The greatest plunge in 16 years, worse than the July 1997's fall of the tiger economies of SE Asia, happened today as a reaction to clampdown on
speculation in the Thai currency. Yesterday Bank of Thailand's announced new rules for foreign investments. Requirements of keeping 30% of foreign
currency bound on non-interest paying accounts for at least one year was introduced, an action that send the stock market in panic as it opened this
morning. Allegedly the measures were taken to stop the Thai baht's rise against the dollar. The baht was yesterday traded at a nine-year high of
35.11 to the dollar. Before the collapse of 97 it was 60 to 70 to the dollar and in recent years it has been around 40. The baht is tied up to the
dollar and has gained nearly 15% against it since January, which only goes to show how much the dollar has weakened.
Thailand's SET Index sank 108.41, or 15 percent, to 622.14, its lowest since Oct. 29, 2004, as the lockup took effect today. Shares of PTT Pcl and
Bangkok Bank Pcl led benchmark's steepest slide since Aug. 7, 1990.
International investors today sold 25.1 billion baht ($699 million) more Thai stocks than they bought, their largest net sales since at least Jan. 4,
1999, according to data compiled by Bloomberg.
Government bonds slumped, pushing the yield on the 10-year note up 0.332 percentage point to 5.203 percent. The baht lost as much as 1.5 percent to
36.08, and recently traded at 35.88.
Benchmarks fell in India, Malaysia, Indonesia, the Philippines, Pakistan, Poland and Turkey as the currency controls heightened concern about
investing in emerging markets. Thailand in 1997 triggered currency collapses in South Korea and Indonesia, leaving much of Asia in a financial crisis
that required an international bailout.
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I'm not an economist, but I think this is an attempt to prevent over-heating of the economy, which after a 7 month deadlock of politic turmoil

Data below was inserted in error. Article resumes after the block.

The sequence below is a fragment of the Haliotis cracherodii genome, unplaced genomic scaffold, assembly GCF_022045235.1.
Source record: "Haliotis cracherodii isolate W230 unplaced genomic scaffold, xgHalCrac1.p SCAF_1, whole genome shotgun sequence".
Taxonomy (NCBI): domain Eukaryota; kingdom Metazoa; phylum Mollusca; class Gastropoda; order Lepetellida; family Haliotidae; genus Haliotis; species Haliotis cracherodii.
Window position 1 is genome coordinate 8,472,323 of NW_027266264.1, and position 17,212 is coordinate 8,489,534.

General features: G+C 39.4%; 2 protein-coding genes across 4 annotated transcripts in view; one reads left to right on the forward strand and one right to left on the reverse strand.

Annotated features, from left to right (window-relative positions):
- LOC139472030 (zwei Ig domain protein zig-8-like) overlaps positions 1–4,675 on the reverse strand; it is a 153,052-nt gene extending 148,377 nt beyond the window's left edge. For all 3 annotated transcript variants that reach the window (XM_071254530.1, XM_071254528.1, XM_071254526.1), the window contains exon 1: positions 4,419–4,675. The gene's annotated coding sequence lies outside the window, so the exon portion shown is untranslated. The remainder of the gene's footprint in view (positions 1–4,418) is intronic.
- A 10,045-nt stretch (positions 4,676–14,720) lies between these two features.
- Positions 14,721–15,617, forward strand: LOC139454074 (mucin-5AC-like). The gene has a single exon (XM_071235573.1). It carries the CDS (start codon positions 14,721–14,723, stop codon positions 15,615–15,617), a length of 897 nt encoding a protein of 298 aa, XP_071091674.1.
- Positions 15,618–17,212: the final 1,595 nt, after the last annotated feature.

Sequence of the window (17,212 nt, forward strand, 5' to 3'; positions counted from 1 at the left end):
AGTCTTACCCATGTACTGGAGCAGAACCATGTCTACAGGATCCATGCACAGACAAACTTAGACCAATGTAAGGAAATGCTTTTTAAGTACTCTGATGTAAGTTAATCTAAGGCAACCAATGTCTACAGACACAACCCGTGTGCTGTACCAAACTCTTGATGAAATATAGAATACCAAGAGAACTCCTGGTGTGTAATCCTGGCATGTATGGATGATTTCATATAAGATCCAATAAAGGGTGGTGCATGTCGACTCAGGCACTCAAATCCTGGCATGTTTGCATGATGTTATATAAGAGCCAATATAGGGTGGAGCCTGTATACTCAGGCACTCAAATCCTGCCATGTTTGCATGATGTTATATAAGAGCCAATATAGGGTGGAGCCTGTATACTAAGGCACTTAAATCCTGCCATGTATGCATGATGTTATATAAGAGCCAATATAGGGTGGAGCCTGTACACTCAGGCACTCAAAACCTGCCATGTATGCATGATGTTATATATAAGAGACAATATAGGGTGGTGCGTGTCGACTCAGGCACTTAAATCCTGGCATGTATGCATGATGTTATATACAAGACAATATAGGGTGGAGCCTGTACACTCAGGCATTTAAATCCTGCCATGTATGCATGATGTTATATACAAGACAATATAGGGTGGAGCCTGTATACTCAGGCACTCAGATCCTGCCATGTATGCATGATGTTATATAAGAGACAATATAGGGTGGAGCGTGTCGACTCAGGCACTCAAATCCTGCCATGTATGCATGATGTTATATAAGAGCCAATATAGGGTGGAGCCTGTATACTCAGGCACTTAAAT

brought by the ousted Thaksin administration, suddenly saw the light again with the junta restoring order. But it seems to me an odd measure to
inhibit the influx of capital by only allowing 70% to be spend immediately.
Anyway it worked, the baht lost 3% to the dollar, which I suspect to be the real problem here. Dollar going down means baht goes up, a problem for an
exporting economy in competition with the Chinese yuan. Unfortunately the cure highlights the risks of investing in developing economies.
The side effect on the stock market doesn't seem to have been foreseen either, and with the chaos it has created the jackals are attracted, thus
bringing all parameters in place for another meltdown of SE Asian economies. The crack of 1997 was caused by speculations in the currency and these
measures are said to be exactly against that.
Just in time for NY stock exchange to
open, it has been announced the controls imposed will be lifted. The 30% will be dropped, reporters were told by the president of Thailand's stock
exchange after meeting with Finance Ministry and Bank of Thailand officials. So WHAT is it really about?
This has to do with the yuan and the dollar, but how? That the hysterical bitches of the stock market are panicking is obvious.
What is the real agenda behind this? A meltdown for Christmas? Please come forward with your thoughts.
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[edit on 19/12/2006 by Mirthful Me]
[edit on 19-12-2006 by UM_Gazz]